VTubers are transforming online content creation by changing the way people look, sound, and act. Here’s who VTubers are, and why they’re so different from an average internet influencer.
A VTuber is a portmanteau of the phrase “virtual YouTuber.” It’s the term for a type of online content creator who uses a virtually generated avatar while streaming to their audience. VTubers are mostly on streaming and video sharing platforms like TikTok, YouTube, and Twitch.
The majority of VTubers are from Japan and often create content in Japanese. However, these influencers typically have a global audience. The avatars of VTubers are often designed to look similar to the characters drawn in Japanese animated shows (in other words, they look like “anime” characters). Because millions of people watch anime globally, the audience for VTubers has expanded significantly outside of Japan.
The actual term “virtual YouTuber” was coined by VTuber Kizuna AI in late 2016. She is the largest VTuber in the world and is widely considered to be the first. She currently has over 4 million followers on YouTube and even more on her other social media accounts. Since her rise in popularity, thousands of other VTubers have emerged across various platforms, contributing to an explosion in the popularity of the genre in the last few years.
What Do VTubers Do?
VTubers normally create the same types of content as typical YouTubers. Their online activities include playing games over livestream, talking to their fans, participating in viral trends, and collaborating with other influencers. Many VTubers also perform voiceover work and create original content related to their respective personas.
Part of being a VTuber is building a persona. They adopt a certain personality and way of talking to their audience. This normally influences the kinds of content that they make and their relationship with their fans. VTubers can be both male and female, take on various fantastic characteristics, and blur the line between fiction and reality.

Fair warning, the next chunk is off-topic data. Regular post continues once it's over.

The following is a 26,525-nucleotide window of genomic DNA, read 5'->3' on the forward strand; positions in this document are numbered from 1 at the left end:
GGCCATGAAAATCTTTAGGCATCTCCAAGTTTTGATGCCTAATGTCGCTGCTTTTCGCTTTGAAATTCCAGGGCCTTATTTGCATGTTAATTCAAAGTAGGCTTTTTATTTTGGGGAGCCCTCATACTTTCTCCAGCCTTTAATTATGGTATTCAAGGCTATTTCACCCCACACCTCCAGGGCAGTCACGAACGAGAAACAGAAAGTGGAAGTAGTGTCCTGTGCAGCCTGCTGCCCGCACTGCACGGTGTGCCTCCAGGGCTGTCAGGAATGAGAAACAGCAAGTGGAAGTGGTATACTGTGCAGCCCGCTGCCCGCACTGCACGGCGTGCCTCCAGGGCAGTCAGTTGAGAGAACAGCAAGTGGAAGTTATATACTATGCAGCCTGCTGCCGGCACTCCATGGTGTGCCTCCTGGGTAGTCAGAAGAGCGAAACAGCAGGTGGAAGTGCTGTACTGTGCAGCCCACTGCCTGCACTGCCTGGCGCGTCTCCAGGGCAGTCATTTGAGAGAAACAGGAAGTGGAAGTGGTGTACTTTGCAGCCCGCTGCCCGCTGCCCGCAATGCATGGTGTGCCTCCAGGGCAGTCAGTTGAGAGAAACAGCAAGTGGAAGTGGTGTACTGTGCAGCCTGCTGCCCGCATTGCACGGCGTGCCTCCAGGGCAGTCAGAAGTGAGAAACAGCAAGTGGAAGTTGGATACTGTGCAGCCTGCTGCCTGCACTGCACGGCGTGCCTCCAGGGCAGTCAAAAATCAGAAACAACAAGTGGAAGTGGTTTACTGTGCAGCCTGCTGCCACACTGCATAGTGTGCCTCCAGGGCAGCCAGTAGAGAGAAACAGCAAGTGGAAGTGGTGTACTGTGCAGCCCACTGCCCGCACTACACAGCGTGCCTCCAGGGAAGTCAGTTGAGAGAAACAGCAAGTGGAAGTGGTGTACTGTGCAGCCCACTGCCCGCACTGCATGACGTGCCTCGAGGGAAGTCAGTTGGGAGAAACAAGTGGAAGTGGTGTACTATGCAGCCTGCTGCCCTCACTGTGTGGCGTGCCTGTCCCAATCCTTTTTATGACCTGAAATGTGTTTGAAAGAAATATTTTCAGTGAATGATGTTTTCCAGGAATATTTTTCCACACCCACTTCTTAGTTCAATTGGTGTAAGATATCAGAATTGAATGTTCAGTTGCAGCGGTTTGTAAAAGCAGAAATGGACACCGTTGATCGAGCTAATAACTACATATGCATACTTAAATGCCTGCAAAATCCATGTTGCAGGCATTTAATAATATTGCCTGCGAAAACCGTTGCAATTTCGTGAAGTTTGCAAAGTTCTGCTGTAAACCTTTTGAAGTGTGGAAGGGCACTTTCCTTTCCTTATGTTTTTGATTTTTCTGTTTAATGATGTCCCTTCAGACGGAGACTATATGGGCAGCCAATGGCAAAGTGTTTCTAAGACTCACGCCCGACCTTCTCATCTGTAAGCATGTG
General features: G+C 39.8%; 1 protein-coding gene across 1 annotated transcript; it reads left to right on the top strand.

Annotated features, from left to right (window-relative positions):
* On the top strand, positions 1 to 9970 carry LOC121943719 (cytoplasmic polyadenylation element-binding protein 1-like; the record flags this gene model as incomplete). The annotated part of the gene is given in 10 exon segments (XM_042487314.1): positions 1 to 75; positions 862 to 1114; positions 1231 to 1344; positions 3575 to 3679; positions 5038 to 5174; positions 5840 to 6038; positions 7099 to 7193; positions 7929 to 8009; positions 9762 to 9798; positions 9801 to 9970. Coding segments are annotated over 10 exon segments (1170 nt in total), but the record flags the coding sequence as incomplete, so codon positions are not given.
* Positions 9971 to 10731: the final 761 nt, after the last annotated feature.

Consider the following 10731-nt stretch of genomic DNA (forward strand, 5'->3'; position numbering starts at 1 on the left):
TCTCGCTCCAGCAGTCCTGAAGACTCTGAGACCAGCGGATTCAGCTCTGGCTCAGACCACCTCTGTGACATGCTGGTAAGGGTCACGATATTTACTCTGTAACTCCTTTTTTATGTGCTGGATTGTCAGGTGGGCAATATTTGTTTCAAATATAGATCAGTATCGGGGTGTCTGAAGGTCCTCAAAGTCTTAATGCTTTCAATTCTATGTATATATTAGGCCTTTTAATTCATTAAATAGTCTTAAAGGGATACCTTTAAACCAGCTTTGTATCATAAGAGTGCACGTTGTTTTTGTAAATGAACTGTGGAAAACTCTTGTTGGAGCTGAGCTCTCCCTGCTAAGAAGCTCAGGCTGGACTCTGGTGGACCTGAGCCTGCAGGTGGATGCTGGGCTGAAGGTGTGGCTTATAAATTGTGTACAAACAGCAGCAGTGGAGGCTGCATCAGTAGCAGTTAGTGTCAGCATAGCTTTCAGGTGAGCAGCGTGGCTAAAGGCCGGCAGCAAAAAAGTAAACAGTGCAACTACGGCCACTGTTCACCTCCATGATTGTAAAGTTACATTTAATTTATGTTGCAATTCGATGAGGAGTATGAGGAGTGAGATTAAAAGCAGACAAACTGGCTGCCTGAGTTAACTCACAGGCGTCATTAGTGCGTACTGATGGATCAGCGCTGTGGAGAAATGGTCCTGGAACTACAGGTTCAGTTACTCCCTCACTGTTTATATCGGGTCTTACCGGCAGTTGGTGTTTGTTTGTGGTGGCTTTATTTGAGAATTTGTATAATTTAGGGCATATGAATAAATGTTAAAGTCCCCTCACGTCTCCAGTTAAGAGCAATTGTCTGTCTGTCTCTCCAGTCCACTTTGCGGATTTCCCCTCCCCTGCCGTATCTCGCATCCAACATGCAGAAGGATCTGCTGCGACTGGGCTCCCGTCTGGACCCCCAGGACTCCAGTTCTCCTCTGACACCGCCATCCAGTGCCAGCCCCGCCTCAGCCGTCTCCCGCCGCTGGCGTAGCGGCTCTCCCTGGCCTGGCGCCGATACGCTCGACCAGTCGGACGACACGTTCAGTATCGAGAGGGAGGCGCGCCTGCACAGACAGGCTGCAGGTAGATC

Most VTubers generate income through collecting fan-funded donations, selling merchandise, and taking on sponsorships in their videos. VTubers have also been used as endorsers in large advertising campaigns for products in Japan, with Kizuna Al becoming a national ambassador for Japan’s tourism organization.
VTubers share many similarities with Vocaloid idols, which make up a popular genre of virtual pop stars in Japan. These virtual pop stars release computer-generated music and present as 3D avatars. Many of the same technologies used in Vocaloid have also been adapted in the VTuber industry.
There are dozens of commercially available programs that allow VTubers to achieve their desired look and create videos under an avatar. The technology behind VTuber programs is very similar to that of Animoji, the feature found on Apple devices that lets you send messages as an animated emoji version of yourself.
One of the most popular apps is VRoid Studio, which allows users to create a custom avatar for free. These programs use motion-capture technology to track their movements and facial expressions and adjust the avatar accordingly. This lets VTubers freely move around on camera without messing with the illusion.
In addition to changing their appearance, some VTubers also obfuscate their true voices by using voice changers. This is normally done to pitch up or down their voices or to change them altogether. Since many of these VTubers create music, voice changers also serve as autotune for the songs they release under their VTuber name.
Alongside keeping up their persona with their viewers, VTubers also use these programs to protect their identity. It’s very uncommon for these influencers to reveal their true identities to their viewers, so these applications allow them to maintain a following without ever having to show their face.
The VTuber Industry
VTubers have penetrated large parts of online Japanese culture, which has led to the creation of a robust industry surrounding them. This includes VTuber production companies that scout, train, and produce VTubers and their videos. Some of these agencies, such as Hololive Production, have dozens of Youtube channels and creators and hundreds of millions of views.
The VTuber culture has also expanded outside of the country, with content creators outside of Japan also adopting motion-capture avatars during their livestreams and videos.
The Future of Content
Having fictional characters interact with real people has been in popular culture for a long time. In the early 2000s, the animated band Gorillaz sold millions of records while presenting as cartoon characters. Thousands of films and video games have been made using motion-capture technology, and the rise of VTubers is a result of that previously expensive tech becoming accessible.
With the underlying technology becoming even more sophisticated and accessible, we’re likely to keep seeing VTubers and animated influencers rise to prominence in media.
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